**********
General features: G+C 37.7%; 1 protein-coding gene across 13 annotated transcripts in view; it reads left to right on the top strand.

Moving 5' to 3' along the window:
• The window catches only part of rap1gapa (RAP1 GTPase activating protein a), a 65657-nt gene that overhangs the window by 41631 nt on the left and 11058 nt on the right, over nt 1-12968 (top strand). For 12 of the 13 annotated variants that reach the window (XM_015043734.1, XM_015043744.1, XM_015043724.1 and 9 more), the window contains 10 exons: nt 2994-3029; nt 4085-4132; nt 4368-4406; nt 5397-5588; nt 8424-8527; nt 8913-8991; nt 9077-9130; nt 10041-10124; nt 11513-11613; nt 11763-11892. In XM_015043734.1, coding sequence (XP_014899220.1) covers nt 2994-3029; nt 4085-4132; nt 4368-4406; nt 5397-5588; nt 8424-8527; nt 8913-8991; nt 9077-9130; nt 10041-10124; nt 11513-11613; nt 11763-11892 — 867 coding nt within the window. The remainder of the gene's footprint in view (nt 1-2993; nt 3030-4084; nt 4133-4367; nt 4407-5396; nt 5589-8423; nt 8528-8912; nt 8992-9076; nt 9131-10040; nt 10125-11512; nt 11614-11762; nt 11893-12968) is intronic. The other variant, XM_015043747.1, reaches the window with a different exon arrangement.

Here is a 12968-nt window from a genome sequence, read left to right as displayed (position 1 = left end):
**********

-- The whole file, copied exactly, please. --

General features: G+C 37.7%; 1 protein-coding gene across 13 annotated transcripts in view; it reads left to right on the top strand.

Moving 5' to 3' along the window:
• The window catches only part of rap1gapa (RAP1 GTPase activating protein a), a 65657-nt gene that overhangs the window by 41631 nt on the left and 11058 nt on the right, over nt 1-12968 (top strand). For 12 of the 13 annotated variants that reach the window (XM_015043734.1, XM_015043744.1, XM_015043724.1 and 9 more), the window contains 10 exons: nt 2994-3029; nt 4085-4132; nt 4368-4406; nt 5397-5588; nt 8424-8527; nt 8913-8991; nt 9077-9130; nt 10041-10124; nt 11513-11613; nt 11763-11892. In XM_015043734.1, coding sequence (XP_014899220.1) covers nt 2994-3029; nt 4085-4132; nt 4368-4406; nt 5397-5588; nt 8424-8527; nt 8913-8991; nt 9077-9130; nt 10041-10124; nt 11513-11613; nt 11763-11892 — 867 coding nt within the window. The remainder of the gene's footprint in view (nt 1-2993; nt 3030-4084; nt 4133-4367; nt 4407-5396; nt 5589-8423; nt 8528-8912; nt 8992-9076; nt 9131-10040; nt 10125-11512; nt 11614-11762; nt 11893-12968) is intronic. The other variant, XM_015043747.1, reaches the window with a different exon arrangement.

Here is a 12968-nt window from a genome sequence, read left to right as displayed (position 1 = left end):